By Dana Sheanin
This summer my daughter was bullied and harassed by her male counterpart on the regional board of a national Jewish youth organization. The organization’s professional staff failed to take meaningful action, and I watched my daughter suffer for months before this young man was finally removed from his leadership position. As my daughter struggled with her male peer’s aggressive and inappropriate behavior, the Jewish community publicly wrestled with the implications of women speaking up about ongoing gender-based abuse of power in organizational life. Such abuses run deeply counter to the Jewish value of b’tzelem elohim, the belief that all people are created in the image of G-d, and accordingly are worthy of respect and kindness.
My family’s experience this summer reinforced two important things. First, I was reminded of the critical role youth professionals must play in modeling middot – the everyday character measures that encourage us to live lives of righteousness and meaning. Second, I was reminded of the damage that can be done when we fail to take our responsibility as role models, mentors, and teachers seriously.
I have worked in the field of Jewish teen engagement for fifteen years and I am the parent of four teenagers. I am familiar with the complex social environments in which teens learn about and adopt gender norms and struggle to differentiate themselves from their peers. I have supported countless teens as they identified their core values and stepped into leadership roles in the community. Long before my own children were teens I hoped they would be involved in Jewish youth groups, believing in their unique power to help these emerging adults grow and thrive.
Those of us committed to engaging teens in Jewish life believe that, at their best, synagogues, youth groups, camps and Jewish Community Centers offer a place of respite from teens’ stressful lives. They provide a space where teens feel safe and draw strength from their peers. Such experiences, however, must be framed by the thoughtful involvement and guidance of adults. A nurturing environment enables teens to take risks, unpack their daily lives, and grow in ways they can’t do at home or at school. But this is only possible when staff actively draw on core values to attend to social dynamics, gender norms and culture of the group. It is imperative that we invest in training youth professionals to deeply understand who teens are, and how to build trusting relationships with them. Without such training, they cannot respond to and support those who are struggling – whether with friends, family, school or self-harming behavior.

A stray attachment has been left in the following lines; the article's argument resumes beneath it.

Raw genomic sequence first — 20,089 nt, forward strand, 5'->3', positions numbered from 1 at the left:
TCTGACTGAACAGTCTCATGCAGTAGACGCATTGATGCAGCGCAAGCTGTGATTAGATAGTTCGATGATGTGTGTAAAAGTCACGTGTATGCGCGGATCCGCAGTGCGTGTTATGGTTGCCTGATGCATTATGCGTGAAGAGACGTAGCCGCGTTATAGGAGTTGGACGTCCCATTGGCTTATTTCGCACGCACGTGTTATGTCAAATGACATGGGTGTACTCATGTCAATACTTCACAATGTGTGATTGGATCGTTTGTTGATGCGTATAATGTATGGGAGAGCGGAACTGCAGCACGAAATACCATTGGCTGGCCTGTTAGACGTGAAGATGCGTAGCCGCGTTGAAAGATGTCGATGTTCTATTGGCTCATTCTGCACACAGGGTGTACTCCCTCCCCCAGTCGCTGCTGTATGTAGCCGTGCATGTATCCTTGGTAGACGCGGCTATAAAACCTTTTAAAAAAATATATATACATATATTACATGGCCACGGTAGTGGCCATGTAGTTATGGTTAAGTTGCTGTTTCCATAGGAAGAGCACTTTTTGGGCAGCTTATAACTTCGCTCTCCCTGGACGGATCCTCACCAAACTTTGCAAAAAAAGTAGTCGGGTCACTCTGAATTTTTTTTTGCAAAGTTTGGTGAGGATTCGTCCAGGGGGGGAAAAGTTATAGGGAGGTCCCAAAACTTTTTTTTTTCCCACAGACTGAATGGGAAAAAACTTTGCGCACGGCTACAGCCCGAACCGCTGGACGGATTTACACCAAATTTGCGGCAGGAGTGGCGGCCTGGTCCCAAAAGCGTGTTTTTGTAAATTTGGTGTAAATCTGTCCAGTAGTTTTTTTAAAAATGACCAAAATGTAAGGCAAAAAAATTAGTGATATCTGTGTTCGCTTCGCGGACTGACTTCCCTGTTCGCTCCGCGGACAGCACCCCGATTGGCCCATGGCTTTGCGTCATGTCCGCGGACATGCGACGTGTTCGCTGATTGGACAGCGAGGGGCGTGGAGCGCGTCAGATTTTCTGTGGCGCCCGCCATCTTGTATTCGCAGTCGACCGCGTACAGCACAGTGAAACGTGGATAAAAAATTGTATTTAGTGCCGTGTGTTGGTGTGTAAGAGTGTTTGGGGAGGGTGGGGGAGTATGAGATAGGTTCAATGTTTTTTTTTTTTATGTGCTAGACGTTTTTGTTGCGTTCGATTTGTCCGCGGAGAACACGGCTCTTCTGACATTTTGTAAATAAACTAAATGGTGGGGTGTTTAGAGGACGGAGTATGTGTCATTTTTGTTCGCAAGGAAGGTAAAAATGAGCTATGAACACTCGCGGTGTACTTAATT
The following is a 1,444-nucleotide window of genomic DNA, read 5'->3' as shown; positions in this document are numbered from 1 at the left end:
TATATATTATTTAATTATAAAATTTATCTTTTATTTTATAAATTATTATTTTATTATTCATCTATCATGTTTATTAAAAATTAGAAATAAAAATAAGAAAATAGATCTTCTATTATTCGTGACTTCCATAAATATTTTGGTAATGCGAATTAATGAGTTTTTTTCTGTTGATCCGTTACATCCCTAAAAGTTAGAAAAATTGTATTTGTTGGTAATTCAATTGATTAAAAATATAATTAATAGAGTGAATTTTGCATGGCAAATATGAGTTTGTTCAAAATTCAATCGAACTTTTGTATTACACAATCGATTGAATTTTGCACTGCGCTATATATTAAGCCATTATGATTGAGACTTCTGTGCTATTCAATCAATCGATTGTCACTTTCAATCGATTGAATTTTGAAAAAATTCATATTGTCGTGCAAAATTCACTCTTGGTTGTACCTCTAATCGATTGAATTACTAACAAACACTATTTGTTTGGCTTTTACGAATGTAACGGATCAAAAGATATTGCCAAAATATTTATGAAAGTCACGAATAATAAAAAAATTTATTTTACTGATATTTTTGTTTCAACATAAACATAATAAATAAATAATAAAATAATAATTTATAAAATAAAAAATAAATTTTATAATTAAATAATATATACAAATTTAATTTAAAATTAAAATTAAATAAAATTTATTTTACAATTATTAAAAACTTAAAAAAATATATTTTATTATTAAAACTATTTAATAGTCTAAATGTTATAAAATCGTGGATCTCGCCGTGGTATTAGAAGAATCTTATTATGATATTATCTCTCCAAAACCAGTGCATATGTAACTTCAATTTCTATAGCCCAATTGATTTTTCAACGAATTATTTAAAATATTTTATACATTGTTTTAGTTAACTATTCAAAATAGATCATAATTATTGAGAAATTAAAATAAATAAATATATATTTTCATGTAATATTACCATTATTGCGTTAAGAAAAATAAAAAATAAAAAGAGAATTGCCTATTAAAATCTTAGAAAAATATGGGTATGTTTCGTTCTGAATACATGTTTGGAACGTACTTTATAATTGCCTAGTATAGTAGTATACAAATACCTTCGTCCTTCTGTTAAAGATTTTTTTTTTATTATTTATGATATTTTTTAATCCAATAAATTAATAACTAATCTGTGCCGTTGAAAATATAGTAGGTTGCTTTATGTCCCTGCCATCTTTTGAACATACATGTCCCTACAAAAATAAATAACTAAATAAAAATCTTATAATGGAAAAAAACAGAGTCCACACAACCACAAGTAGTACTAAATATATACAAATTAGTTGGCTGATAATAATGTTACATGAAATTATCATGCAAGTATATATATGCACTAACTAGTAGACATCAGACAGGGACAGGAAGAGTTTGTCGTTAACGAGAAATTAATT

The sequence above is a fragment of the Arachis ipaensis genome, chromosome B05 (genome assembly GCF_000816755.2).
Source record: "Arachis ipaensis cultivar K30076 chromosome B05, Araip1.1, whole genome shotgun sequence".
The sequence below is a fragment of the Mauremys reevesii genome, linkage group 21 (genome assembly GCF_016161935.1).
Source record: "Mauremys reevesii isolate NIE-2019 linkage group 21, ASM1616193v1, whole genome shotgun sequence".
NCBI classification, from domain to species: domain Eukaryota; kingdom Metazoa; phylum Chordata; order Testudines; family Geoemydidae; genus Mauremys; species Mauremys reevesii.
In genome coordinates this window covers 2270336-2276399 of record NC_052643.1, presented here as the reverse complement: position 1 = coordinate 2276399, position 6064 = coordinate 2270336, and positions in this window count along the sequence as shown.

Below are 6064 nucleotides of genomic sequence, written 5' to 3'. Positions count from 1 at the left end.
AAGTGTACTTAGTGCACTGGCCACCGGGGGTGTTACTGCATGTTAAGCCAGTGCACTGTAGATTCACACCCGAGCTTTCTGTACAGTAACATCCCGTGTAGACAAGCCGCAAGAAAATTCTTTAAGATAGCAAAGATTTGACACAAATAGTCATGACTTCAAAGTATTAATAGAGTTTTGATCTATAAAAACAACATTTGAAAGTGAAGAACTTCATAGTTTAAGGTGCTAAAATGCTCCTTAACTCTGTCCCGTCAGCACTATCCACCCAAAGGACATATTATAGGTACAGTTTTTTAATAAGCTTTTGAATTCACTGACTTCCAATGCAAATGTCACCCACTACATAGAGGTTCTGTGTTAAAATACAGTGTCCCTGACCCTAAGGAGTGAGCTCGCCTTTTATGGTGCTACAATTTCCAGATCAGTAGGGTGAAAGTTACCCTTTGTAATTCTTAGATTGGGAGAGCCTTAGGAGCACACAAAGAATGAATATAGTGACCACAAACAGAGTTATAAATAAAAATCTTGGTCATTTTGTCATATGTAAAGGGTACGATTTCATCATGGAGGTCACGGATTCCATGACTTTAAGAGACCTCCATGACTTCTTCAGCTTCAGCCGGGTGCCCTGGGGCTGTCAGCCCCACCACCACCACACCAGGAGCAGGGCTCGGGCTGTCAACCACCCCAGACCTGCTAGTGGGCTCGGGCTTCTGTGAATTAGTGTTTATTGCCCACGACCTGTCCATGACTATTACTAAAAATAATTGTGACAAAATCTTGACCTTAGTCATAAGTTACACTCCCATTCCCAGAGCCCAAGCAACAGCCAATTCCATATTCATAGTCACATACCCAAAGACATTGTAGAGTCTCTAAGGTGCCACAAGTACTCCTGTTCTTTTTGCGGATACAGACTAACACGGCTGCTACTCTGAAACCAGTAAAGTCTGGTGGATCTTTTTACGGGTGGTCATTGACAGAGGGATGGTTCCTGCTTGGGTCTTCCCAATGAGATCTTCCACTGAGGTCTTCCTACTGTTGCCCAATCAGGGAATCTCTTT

In my role at Jewish LearningWorks, I am privileged to oversee a multi-year professional development initiative for youth professionals, made possible with the generous support of the Jewish Community Federation of San Francisco, Marin, the Peninsula and Sonoma Counties, and the national Jewish Teen Education and Engagement Funder Collaborative. The Jewish Teen Education and Engagement Initiative, one of ten nationwide, provides Bay Area youth professionals with year-round opportunities to learn from national experts, build new skills and ultimately to become the role models our teens deserve.
We have chosen the theme of “wellness” for our learning this year. The programs we offer to youth professionals will explore how to help emerging adults wrestle with the things that matter most in Jewish tradition – how to live and love and contribute in a world where derekh eretz, right action, and chesed, compassion, are increasingly counter cultural. We hope this work will create a path to healthier teen development.
When we authentically teach and model Jewish values we are able to build teen communities that provide safe havens, that enrich the well-being of participants, and that we want teens to be part of. Jewish values must be central to our work. Senior leaders in the community must care as much about a youth advisor, rabbi or camp counselor’s understanding of Jewish ritual and text as we do about their ability to plan a program or recruit uninvolved teens. We must deepen their ability to understand gender or sexual identity, politics and power through a Jewish lens even as we teach them how to help teens develop leadership skills.
Ultimately, youth professionals have a brit – a covenant – with the teens who participate in our programs. It is our sacred obligation to keep them safe, to keep them healthy and to inspire them with what Jewish wisdom has to offer as they grow. Our children deserve to live in a world peopled with adult mentors who believe in them, who hear their voices and who help them thrive. May 5779 be a year in which we all take steps together to make this a reality.
Dana Sheanin, MSW, MAJCS is the Chief Learning Officer at San Francisco based Jewish LearningWorks. She is a lifelong devotee of professional learning and capacity building and is honored to serve the community of Jewish professionals in the Greater Bay Area.